March 7, 2018 Library Hosts International Disability Rights Panel
Leaders to Discuss Accessibility and Inclusiveness Through the Arts
Press Contact: Deanna McCray-James (202) 707-9322
Public Contact: Travis Painter (202) 707-0522
Request ADA accommodations five business days in advance at (202) 707-6362 or ADA@loc.gov
The Library of Congress Office of Equal Employment Opportunity and Diversity Programs will bring together prominent leaders in the field of accessibility for a discussion. The event will highlight what the Library currently does for patrons and staff who have disabilities in addition to best practices for inclusion of people with disabilities in the arts and entertainment.
The “International Disability Rights and Inclusive Society Through the Arts” discussion will be held Thursday, March 29, at 11:30 a.m. in room 119 of the Library’s Thomas Jefferson Building, 10 First St. SE Washington, DC. The event is free and open to the public. Follow the conversation on Twitter at @librarycongress and #Accessibility.
Travis Painter, Interpreting Services Program manager at the Library, will introduce the speakers:
Judy Dixon Ph.D. is consumer relations officer at the National Library Service for the Blind and Physically Handicapped at the Library of Congress. Dixon was the 2005 recipient of the Francis Joseph Campbell Award from the American Library Association and the 2009 recipient of the American Foundation for the Blind's Gallagher Award for serving as an outstanding role model to others who have vision loss. In addition to publishing numerous articles, she edited the volume "Braille into the Next Millennium," published by the National Library Service for the Blind and Physically Handicapped in 2000.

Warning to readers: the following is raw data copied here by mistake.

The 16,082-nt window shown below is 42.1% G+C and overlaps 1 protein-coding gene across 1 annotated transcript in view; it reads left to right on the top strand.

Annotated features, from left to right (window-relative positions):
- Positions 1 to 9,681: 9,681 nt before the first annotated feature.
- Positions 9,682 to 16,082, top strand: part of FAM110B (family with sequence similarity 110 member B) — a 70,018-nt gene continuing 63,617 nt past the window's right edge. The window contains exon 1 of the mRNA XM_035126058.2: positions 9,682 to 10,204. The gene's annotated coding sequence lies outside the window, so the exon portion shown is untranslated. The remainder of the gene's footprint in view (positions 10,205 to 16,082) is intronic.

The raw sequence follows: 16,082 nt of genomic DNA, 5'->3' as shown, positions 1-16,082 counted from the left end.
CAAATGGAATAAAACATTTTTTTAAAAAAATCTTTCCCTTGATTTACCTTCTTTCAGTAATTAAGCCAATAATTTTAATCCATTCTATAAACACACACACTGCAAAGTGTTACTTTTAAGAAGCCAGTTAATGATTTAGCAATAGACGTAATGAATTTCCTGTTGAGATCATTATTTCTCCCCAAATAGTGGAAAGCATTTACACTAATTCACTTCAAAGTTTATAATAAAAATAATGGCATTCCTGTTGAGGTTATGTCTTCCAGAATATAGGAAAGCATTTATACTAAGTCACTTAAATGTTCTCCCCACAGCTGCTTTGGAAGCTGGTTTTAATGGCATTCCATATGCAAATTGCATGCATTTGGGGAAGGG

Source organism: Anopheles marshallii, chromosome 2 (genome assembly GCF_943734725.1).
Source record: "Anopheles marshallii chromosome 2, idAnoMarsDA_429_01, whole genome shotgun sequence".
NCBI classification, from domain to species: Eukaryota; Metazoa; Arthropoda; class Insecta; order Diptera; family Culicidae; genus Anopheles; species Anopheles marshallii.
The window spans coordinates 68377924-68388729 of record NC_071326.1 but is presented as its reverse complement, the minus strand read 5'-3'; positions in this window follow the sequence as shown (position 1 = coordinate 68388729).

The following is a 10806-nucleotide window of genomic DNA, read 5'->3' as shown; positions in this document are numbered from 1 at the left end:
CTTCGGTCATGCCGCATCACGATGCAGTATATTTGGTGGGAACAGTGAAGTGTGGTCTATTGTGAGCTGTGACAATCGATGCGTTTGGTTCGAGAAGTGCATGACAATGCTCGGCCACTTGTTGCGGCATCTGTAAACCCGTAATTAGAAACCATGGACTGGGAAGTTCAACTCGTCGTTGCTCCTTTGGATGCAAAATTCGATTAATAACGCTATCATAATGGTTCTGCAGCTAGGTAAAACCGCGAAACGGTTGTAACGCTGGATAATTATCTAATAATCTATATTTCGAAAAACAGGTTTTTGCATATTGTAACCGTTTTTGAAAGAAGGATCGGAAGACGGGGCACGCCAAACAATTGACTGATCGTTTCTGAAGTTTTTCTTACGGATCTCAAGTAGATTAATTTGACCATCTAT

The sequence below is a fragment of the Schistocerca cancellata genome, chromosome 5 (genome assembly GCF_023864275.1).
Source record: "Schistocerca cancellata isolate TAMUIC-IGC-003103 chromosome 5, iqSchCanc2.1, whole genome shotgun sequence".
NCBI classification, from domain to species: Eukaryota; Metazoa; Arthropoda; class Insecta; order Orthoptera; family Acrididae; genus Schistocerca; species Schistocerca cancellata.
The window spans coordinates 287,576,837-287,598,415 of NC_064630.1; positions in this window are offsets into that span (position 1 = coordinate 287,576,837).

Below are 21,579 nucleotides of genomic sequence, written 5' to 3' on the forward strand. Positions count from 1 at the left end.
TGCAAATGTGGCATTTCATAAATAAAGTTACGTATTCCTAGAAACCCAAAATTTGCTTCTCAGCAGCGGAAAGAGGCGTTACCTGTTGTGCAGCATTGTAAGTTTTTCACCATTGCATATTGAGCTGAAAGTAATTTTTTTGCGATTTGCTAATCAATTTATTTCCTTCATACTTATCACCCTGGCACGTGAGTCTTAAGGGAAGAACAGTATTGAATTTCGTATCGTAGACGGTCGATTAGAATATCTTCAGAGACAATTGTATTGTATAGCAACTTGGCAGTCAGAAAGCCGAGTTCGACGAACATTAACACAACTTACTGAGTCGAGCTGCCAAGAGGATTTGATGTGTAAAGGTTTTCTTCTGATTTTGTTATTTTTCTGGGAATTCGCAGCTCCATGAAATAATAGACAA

Betty Siegel is director of VSA and Accessibility at the John F. Kennedy Center for the Performing Arts. She oversees national and international disability, arts and education programs including the VSA Intersections: Arts and Special Education conference; the VSA Network of organizations engaging in disability arts and education; and the LEAD (Leadership Exchange in Arts and Disability) network of cultural arts administrators addressing access to cultural experiences.
Kerry Thompson is founding executive director of Silent Rhythms, a nonprofit established in 2008 to improve the quality of life for individuals with disabilities through inclusion in the arts.
Beth Ziebarth currently serves as the director of the Smithsonian Institution’s accessibility program, where she develops and implements accessibility policy and guidelines for the Institution’s 19 museums, the National Zoo and nine research centers, ensuring that the Smithsonian’s 30 million annual visitors experience a welcoming environment that accommodates individuals of all ages and abilities.
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